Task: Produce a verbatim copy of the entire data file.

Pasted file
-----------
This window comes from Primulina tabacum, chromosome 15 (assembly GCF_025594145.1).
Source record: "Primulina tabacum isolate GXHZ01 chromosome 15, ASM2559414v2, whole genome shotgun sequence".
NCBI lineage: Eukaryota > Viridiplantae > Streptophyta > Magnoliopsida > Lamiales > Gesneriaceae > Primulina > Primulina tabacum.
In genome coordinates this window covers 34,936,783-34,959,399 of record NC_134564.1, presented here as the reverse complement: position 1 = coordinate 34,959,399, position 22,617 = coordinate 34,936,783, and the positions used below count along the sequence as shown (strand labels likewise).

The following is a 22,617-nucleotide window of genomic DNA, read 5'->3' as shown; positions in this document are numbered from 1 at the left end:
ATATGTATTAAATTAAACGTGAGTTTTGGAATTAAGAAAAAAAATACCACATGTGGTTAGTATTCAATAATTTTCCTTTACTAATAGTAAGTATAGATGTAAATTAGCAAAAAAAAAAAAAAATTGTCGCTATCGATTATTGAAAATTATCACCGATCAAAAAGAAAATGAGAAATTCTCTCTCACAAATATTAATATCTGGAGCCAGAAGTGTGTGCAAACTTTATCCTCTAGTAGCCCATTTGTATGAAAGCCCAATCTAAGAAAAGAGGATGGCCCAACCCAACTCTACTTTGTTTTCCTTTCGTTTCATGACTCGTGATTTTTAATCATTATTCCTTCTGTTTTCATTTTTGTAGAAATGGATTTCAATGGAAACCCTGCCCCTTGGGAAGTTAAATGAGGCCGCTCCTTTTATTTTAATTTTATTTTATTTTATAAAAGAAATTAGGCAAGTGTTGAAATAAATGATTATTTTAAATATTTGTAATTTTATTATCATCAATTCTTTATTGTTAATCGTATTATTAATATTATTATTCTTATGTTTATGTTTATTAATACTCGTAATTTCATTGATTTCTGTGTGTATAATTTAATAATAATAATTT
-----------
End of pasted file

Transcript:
This window comes from Primulina tabacum, chromosome 15 (assembly GCF_025594145.1).
Source record: "Primulina tabacum isolate GXHZ01 chromosome 15, ASM2559414v2, whole genome shotgun sequence".
NCBI lineage: Eukaryota > Viridiplantae > Streptophyta > Magnoliopsida > Lamiales > Gesneriaceae > Primulina > Primulina tabacum.
In genome coordinates this window covers 34,936,783-34,959,399 of record NC_134564.1, presented here as the reverse complement: position 1 = coordinate 34,959,399, position 22,617 = coordinate 34,936,783, and the positions used below count along the sequence as shown (strand labels likewise).

The following is a 22,617-nucleotide window of genomic DNA, read 5'->3' as shown; positions in this document are numbered from 1 at the left end:
ATATGTATTAAATTAAACGTGAGTTTTGGAATTAAGAAAAAAAATACCACATGTGGTTAGTATTCAATAATTTTCCTTTACTAATAGTAAGTATAGATGTAAATTAGCAAAAAAAAAAAAAAATTGTCGCTATCGATTATTGAAAATTATCACCGATCAAAAAGAAAATGAGAAATTCTCTCTCACAAATATTAATATCTGGAGCCAGAAGTGTGTGCAAACTTTATCCTCTAGTAGCCCATTTGTATGAAAGCCCAATCTAAGAAAAGAGGATGGCCCAACCCAACTCTACTTTGTTTTCCTTTCGTTTCATGACTCGTGATTTTTAATCATTATTCCTTCTGTTTTCATTTTTGTAGAAATGGATTTCAATGGAAACCCTGCCCCTTGGGAAGTTAAATGAGGCCGCTCCTTTTATTTTAATTTTATTTTATTTTATAAAAGAAATTAGGCAAGTGTTGAAATAAATGATTATTTTAAATATTTGTAATTTTATTATCATCAATTCTTTATTGTTAATCGTATTATTAATATTATTATTCTTATGTTTATGTTTATTAATACTCGTAATTTCATTGATTTCTGTGTGTATAATTTAATAATAATAATTT